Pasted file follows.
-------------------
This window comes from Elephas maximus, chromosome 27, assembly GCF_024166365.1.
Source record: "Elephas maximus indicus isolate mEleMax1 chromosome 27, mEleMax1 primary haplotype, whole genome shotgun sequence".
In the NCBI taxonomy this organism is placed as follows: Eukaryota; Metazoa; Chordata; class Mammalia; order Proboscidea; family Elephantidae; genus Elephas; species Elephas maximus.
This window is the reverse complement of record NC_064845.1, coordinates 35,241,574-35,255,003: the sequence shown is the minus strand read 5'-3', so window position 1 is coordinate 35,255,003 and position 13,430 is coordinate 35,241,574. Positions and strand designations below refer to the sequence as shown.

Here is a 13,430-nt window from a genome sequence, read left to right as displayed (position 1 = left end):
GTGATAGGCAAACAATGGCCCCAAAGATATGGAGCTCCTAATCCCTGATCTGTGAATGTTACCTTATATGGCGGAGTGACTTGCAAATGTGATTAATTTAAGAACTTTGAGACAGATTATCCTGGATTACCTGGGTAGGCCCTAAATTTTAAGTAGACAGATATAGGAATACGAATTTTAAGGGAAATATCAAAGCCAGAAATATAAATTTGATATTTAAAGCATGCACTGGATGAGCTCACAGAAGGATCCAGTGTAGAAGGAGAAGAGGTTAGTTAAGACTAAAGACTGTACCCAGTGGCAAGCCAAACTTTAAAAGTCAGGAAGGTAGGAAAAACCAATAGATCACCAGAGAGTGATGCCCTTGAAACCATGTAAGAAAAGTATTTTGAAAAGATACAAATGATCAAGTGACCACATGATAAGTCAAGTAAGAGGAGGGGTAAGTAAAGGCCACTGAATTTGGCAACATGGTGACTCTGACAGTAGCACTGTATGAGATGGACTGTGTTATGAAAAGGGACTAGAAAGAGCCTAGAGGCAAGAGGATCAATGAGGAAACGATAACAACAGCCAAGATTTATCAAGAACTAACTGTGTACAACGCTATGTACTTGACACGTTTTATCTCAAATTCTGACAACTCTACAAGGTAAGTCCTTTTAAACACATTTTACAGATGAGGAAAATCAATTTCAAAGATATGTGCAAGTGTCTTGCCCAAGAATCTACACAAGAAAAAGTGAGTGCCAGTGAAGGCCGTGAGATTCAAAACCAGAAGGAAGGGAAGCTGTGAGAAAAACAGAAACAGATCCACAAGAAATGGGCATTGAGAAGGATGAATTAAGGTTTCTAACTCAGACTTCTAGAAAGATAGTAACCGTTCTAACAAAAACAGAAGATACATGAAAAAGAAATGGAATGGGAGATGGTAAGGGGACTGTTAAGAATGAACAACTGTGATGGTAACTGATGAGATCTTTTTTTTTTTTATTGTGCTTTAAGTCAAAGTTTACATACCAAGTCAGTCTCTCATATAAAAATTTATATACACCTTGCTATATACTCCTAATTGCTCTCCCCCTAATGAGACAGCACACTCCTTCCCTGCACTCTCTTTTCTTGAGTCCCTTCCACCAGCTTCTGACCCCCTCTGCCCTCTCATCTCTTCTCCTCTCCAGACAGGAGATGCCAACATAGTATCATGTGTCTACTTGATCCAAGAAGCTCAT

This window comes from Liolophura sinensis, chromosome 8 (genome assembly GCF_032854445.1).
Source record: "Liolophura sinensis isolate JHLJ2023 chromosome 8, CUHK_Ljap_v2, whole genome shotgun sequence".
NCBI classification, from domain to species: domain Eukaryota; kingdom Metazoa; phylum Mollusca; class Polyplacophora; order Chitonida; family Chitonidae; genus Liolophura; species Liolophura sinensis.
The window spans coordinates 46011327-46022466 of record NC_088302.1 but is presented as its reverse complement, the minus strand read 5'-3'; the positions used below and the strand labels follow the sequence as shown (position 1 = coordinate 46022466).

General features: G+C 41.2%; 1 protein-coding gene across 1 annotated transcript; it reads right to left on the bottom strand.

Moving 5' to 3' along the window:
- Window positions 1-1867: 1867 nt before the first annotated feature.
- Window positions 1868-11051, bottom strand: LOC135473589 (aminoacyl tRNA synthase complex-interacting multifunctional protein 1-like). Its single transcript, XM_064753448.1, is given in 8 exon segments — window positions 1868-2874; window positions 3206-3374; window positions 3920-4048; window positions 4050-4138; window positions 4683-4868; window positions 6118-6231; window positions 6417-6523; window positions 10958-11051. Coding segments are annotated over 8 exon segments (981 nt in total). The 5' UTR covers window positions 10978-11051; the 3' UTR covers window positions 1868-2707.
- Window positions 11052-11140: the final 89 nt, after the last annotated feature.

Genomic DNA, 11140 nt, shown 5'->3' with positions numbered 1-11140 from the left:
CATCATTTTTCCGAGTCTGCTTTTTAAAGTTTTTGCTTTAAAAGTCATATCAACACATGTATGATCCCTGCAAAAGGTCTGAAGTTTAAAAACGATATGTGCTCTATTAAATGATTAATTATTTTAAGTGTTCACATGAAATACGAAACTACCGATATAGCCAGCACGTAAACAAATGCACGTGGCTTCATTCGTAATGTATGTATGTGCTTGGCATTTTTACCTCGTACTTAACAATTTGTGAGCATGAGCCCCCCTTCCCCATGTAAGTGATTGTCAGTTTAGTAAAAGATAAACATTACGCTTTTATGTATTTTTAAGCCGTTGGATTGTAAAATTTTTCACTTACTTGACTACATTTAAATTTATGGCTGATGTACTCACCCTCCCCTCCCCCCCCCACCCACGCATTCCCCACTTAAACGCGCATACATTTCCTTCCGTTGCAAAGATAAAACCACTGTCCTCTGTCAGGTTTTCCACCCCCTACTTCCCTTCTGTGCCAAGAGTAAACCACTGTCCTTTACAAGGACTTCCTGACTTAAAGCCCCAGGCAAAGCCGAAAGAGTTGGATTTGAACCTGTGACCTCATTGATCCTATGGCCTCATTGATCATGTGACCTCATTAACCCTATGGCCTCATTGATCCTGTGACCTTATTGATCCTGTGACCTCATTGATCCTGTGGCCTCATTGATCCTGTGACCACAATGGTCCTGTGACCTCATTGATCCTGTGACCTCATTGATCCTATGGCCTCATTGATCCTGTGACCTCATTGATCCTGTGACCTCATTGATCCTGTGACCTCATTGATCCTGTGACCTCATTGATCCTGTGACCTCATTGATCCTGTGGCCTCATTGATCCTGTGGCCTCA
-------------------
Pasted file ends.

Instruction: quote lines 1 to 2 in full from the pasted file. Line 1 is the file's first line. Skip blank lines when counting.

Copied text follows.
This window comes from Elephas maximus, chromosome 27, assembly GCF_024166365.1.
Source record: "Elephas maximus indicus isolate mEleMax1 chromosome 27, mEleMax1 primary haplotype, whole genome shotgun sequence".